N.Y. City Opera tackles the work that put Verdi on the map
"Nabuco" put Verdi on the operatic map. His third opera, which has just been produced by the New York City Opera, with Grace Bumbry in the taxing role of Abigaille, marked Verdi's return to an art form he vowed to eschew after the fiasco of his second opera, "Un giorno di regno."Skip to next paragraph
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How Verdi began writing "Nabucco" is somewhat vague. He claims he was given the Solera libretto, took it home, and threw it to the floor -- and the booklet fell open to the words of the celebrated chorus "Va pensiero."
The rest, in Verdi's telling, was history. However it really happened, "Nabucco" arrived at the peak of the fervor to expel the Austrians from Italy. The opening-night furor that greeted "Va pensiero" is one of the legendary demonstrations in the history of music. Verdi was not only deemed an instant hero but an important voice in the growing nationalism that was sweeping the land under the name Risorgimento.
That chorus is the outpouring of the captive Hebrews at their lowest point -- a cry for freedom from oppression: No wonder the occupied Italians took it as their new national anthem.
"Nabucco" is based on the biblical tale of King Nebuchadnezzar. He tries to make himself a god, is struck insane by a livid Jehovah, the converts to Judaism , in the end joining the Hebrews in praise of Jehovah. The love interest is supplied by his daughter Fenena and the young Hebrew Ismaele. The drama, apart from the conflict between Nabucco and Zaccaria, the Hebrew high priest, focuses on Nabucco's other daughter, Abigaille, the Amazonian woman born of a slave.
She is power mad, would kill her sister, does arrest her father, achieves power, and in the end poisons herself, begging forgiveness of all as she breathes her operatic last. This is not the Verdi of "Otello" or even "Luisa Miller," and Otto Nicolai (best known for his "Merry Wives of Windsor"), who turned down the libretto, called Verdi's opera "absolutely dreadful," yet it remains the only early Verdi work to be staged with any sort of frequency.
"Nabucco" has its share of preposterous moments, its share of thrilling music , and some theatrical gestures institutionalized in a later era by Cecil B. De Mille. It is no mean feat to stage the opera well, and the work has daunted even the best-suited opera houses.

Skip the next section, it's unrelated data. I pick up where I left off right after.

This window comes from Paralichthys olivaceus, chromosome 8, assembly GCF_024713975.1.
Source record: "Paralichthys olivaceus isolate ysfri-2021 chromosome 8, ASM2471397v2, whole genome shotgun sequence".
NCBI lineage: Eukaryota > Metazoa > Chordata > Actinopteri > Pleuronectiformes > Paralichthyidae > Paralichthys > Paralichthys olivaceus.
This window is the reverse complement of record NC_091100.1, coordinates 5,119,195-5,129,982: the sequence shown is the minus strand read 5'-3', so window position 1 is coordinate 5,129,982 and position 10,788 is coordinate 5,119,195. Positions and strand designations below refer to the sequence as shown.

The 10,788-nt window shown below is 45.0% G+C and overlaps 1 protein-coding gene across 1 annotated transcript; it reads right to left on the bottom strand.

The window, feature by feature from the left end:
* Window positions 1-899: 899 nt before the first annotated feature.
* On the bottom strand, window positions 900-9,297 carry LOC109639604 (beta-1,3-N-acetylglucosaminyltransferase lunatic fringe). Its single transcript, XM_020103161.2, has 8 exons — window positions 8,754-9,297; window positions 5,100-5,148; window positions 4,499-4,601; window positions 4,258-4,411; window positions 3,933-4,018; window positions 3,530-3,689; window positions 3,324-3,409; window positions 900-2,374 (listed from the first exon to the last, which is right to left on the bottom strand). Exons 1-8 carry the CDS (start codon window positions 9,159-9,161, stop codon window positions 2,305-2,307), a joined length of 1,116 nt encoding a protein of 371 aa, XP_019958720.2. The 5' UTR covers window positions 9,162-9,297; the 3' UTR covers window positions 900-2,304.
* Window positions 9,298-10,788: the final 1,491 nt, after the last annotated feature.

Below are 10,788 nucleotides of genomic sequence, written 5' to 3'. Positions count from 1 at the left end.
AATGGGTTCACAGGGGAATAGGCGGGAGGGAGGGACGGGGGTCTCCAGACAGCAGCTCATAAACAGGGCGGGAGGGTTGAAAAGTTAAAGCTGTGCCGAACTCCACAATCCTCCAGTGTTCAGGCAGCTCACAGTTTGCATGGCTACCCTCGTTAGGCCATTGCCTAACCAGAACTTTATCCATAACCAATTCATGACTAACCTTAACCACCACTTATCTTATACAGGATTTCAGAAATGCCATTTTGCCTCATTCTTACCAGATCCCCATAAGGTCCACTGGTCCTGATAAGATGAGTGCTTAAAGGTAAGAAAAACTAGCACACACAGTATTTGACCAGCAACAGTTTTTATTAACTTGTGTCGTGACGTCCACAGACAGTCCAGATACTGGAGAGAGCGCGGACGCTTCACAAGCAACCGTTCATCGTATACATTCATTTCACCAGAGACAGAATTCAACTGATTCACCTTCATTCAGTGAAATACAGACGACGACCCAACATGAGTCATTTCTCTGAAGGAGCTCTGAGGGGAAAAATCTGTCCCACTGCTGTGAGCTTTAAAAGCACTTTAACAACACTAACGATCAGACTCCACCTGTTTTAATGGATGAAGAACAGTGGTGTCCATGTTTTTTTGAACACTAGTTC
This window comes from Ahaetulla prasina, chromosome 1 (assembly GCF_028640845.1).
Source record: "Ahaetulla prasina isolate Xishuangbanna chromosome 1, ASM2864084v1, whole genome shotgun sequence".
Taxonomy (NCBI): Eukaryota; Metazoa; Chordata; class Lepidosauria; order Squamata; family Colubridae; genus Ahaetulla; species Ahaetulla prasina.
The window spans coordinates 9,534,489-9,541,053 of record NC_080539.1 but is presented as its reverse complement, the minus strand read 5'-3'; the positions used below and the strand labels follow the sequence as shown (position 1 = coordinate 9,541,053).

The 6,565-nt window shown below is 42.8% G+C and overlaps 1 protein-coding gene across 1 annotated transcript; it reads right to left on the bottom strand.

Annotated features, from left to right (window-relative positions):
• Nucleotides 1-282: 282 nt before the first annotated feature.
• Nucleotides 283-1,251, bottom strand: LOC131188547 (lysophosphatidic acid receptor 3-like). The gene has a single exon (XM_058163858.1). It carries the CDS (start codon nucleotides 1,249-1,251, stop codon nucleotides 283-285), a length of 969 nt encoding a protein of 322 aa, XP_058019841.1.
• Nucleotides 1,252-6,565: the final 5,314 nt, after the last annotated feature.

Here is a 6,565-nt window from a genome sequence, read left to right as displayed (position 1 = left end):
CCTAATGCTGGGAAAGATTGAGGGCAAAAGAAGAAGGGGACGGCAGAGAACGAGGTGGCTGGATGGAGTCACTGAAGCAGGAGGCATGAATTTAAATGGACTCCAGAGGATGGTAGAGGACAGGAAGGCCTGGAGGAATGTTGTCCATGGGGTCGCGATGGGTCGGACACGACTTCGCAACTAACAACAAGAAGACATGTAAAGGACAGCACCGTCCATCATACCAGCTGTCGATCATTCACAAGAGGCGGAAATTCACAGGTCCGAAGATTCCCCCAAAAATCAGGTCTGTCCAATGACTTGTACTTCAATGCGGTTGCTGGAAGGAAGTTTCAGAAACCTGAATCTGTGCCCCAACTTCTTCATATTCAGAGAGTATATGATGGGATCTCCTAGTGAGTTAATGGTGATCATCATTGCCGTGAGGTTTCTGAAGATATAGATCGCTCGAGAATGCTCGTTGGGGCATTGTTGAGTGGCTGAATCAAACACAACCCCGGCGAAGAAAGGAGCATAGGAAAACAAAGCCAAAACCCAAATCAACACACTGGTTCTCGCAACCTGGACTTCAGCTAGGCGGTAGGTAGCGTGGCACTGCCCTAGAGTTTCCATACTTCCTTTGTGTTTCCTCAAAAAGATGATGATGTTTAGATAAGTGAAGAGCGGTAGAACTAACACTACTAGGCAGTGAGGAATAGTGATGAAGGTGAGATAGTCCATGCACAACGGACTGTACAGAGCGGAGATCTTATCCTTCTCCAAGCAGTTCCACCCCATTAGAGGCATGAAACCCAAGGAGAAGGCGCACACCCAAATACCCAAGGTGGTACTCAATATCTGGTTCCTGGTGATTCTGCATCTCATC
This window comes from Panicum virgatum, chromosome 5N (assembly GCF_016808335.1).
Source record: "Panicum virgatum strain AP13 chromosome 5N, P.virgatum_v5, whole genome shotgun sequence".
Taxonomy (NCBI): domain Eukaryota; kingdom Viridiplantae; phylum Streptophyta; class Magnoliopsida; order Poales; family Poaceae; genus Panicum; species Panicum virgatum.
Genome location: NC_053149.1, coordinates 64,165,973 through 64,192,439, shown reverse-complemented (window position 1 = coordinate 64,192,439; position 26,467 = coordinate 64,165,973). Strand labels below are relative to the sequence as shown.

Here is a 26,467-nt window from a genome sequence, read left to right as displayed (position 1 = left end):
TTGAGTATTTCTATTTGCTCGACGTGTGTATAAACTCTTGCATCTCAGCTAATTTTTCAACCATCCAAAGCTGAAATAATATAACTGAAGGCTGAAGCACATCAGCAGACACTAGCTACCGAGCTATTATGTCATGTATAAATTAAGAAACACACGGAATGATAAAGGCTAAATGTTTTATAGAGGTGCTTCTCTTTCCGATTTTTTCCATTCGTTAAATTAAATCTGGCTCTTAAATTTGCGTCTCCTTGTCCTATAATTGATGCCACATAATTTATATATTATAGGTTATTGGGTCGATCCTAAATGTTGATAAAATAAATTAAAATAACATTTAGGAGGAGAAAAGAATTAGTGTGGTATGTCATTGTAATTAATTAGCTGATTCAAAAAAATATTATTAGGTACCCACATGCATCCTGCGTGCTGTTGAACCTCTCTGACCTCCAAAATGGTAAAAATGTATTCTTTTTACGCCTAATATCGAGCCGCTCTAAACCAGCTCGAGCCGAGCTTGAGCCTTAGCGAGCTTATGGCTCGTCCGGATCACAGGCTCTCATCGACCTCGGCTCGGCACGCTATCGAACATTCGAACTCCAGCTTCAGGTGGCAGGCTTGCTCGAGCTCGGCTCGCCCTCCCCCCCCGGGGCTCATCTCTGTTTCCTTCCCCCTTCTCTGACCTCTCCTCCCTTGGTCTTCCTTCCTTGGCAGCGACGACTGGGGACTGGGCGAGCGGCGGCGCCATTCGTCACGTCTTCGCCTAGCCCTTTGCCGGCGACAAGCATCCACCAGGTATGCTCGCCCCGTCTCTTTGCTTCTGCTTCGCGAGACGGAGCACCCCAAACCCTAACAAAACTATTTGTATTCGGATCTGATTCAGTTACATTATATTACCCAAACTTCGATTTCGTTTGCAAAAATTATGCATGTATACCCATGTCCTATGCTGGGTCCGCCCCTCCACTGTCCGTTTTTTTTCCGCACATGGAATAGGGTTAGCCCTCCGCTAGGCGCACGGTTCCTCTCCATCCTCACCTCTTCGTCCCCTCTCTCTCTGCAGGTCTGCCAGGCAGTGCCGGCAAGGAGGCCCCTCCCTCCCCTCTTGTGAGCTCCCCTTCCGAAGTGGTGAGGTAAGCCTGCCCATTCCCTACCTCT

The title role is a solid one; Zaccaria is the ample forerunner of the great Verdi basso parts of the future. Abigaille is unique: He was never to write another role quite so terribly taxing for even the most gifted singer -- demanding the strength of a mezzo, the blazing top of a dramatic soprano, and the agility of a dramatic coloratura.
There is only a smallish tenor role and an equally smallish mezzo role, but the chorus is given several splendid scenes to show off in. There are many fine tunes and rousing scenes throughout. In short, "Nabucco" is an old-fashioned operatic entertainment, viscerally rather than intellectually appealing.
One frankly wonders why this company tackled this difficult opera in the first place. It surely does not allow this company to shine the way "Atilla" did last season. The distinguished veteran designer Nicola Benois's sets, borrowed from the Greater Miami Opera Association, feature a "V" of steps, with various pillars and doors decorating the upper platform at suitable times. It all looked rather cramped on the City Opera stage.
More disquieting were the Benois costumes -- generally unflattering to everyone on stage and, more suprisingly, sometimes caricaturish.How unfortunate that such a questionable production is only Benois's second in New York (the other being Rossini's "Siege of Corinth," Beverly Sills' Met debut). A man of his excellence deserves far more, and far better.
Ghita Hager's direction never solved the problem of those steps, and was suffused with primitive ideas: The chorus ran in and out in waves; the singers stood and flapped their arms. There was just enough lassitude to the big dramatic buildups to reduce the grand theatrical gestures -- particularly the fall of the statue of Baal -- to nothing more than triteness and risibility. It set opera staging back at least 75 years. At her curtain call, Miss Hager was roundly booed.
Miss Bumbry, who seems to have been the raison d'etre of the production, was not in her best voice opening night. She had real troubles early on. Later she settled into moments of true characterization, as well as better singing, and offered clear indications of what she will be like when in better form. Even if her acting has become somewhat detached from dramatic reality, when it all comes together she is a blazing presence -- and quite the best singer on the City's stage in several years.
John Broecheler was seriously miscast in the title role. His gentle lyric baritone was consistently pushed out of all shape and quality to accommodate this heroic role, except in his tender prayer scene, where his true value as a singing artist was in evidence.
Justino Diaz garnered the largest ovation of the evening as Zaccaria, though his stentorian singing was often rough, and devoid of characterization.As for the always beautiful Joanna Simon, the role of Fenena fit her personality well and she sang expressively.
The City Opera chorus was shown off to fine advantage. Imre Pallo was his usual lively, involved, musicianly self in the pit. In truth, he held this production together almost singlehandedly.